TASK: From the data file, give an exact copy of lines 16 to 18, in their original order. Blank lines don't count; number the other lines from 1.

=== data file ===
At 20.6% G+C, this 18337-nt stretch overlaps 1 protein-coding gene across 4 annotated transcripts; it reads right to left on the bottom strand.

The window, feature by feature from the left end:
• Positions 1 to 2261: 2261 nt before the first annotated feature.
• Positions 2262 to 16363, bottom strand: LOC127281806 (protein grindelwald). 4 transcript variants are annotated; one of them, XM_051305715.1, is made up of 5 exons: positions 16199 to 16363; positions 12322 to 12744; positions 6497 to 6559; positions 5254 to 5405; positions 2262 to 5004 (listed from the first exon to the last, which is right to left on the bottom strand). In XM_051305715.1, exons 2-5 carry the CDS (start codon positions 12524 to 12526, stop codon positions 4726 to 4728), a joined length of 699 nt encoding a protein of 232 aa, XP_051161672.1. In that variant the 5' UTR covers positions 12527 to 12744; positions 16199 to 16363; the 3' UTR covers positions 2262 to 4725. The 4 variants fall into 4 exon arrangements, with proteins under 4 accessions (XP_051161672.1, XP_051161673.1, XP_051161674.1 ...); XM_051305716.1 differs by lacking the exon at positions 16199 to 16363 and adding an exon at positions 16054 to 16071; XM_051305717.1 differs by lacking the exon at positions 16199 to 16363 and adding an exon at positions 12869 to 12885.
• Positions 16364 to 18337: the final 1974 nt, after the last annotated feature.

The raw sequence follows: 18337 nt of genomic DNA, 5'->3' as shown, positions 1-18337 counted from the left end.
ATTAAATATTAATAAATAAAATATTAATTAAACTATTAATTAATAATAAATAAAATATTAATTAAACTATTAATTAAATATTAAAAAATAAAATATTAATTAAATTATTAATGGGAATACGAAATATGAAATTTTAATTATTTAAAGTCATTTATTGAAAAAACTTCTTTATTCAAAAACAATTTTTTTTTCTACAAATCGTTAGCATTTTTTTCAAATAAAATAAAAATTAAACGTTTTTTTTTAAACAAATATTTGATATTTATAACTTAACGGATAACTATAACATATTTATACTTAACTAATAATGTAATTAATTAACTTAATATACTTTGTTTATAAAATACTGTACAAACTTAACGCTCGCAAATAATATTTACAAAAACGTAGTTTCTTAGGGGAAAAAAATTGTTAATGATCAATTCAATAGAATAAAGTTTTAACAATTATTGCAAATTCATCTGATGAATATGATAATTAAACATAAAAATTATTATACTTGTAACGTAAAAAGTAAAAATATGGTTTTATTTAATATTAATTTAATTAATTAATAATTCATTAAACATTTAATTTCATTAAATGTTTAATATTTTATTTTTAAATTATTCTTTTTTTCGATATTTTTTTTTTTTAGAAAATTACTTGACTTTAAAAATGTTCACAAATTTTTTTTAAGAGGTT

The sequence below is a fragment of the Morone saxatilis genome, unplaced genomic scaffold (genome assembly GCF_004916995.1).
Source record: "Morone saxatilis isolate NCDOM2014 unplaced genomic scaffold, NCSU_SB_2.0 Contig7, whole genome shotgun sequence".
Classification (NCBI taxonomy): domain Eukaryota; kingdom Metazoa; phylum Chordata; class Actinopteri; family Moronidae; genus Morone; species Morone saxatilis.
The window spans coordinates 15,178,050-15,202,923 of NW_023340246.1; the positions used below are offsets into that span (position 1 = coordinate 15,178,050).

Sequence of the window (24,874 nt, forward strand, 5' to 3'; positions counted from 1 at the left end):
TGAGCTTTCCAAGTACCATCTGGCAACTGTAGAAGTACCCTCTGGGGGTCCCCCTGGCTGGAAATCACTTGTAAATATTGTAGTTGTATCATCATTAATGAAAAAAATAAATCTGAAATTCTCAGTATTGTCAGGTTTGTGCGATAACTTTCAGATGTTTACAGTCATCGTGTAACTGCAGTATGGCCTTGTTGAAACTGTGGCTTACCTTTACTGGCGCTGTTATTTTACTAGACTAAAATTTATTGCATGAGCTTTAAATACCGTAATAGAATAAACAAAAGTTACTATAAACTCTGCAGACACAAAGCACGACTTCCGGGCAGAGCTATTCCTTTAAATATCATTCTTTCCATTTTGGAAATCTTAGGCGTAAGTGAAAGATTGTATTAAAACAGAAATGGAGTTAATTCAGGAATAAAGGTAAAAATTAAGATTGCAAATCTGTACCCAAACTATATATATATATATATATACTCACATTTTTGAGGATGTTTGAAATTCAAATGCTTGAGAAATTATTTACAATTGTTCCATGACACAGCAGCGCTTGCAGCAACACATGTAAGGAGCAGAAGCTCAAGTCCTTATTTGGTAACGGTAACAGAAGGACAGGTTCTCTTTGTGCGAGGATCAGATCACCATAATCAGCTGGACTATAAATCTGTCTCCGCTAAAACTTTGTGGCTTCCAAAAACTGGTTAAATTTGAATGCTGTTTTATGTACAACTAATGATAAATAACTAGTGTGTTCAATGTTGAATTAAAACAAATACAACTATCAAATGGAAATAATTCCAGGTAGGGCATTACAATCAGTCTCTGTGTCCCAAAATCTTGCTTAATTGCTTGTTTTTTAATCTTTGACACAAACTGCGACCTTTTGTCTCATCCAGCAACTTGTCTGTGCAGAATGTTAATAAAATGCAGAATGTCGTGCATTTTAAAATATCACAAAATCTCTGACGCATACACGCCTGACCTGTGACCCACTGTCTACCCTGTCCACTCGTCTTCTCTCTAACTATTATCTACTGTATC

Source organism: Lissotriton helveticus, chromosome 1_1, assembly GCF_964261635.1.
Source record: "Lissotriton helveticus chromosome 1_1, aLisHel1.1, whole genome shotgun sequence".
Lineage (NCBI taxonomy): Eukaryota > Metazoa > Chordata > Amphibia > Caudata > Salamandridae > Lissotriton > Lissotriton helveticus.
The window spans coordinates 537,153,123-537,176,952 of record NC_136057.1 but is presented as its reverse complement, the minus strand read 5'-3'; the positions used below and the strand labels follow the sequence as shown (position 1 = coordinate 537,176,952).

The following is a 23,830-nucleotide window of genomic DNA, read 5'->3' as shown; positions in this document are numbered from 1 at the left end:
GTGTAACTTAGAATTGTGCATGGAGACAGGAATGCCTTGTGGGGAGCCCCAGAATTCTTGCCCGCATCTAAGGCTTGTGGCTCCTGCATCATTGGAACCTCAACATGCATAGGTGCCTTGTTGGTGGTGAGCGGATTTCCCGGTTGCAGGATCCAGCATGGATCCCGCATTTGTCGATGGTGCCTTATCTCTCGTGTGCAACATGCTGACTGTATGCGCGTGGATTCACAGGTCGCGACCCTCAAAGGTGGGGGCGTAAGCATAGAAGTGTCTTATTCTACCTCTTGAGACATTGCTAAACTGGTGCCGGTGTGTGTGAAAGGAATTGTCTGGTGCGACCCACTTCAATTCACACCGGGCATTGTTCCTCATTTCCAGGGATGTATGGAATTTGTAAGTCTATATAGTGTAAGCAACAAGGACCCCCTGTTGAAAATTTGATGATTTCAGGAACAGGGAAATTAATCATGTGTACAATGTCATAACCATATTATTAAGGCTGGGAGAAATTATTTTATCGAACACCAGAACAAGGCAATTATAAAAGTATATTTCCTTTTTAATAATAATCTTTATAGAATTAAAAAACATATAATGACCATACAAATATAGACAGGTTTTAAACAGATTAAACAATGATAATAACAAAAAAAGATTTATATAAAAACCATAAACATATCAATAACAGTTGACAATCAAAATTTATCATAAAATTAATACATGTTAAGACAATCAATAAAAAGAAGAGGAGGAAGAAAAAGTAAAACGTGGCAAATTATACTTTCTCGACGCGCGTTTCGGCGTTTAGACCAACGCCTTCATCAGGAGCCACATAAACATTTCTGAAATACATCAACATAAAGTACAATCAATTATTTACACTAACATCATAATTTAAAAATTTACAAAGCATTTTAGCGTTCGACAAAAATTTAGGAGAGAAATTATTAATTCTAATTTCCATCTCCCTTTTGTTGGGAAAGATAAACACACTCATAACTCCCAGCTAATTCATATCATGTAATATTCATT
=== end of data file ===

Lineage (NCBI taxonomy): Eukaryota > Metazoa > Chordata > Amphibia > Caudata > Salamandridae > Lissotriton > Lissotriton helveticus.
The window spans coordinates 537,153,123-537,176,952 of record NC_136057.1 but is presented as its reverse complement, the minus strand read 5'-3'; the positions used below and the strand labels follow the sequence as shown (position 1 = coordinate 537,176,952).

The following is a 23,830-nucleotide window of genomic DNA, read 5'->3' as shown; positions in this document are numbered from 1 at the left end: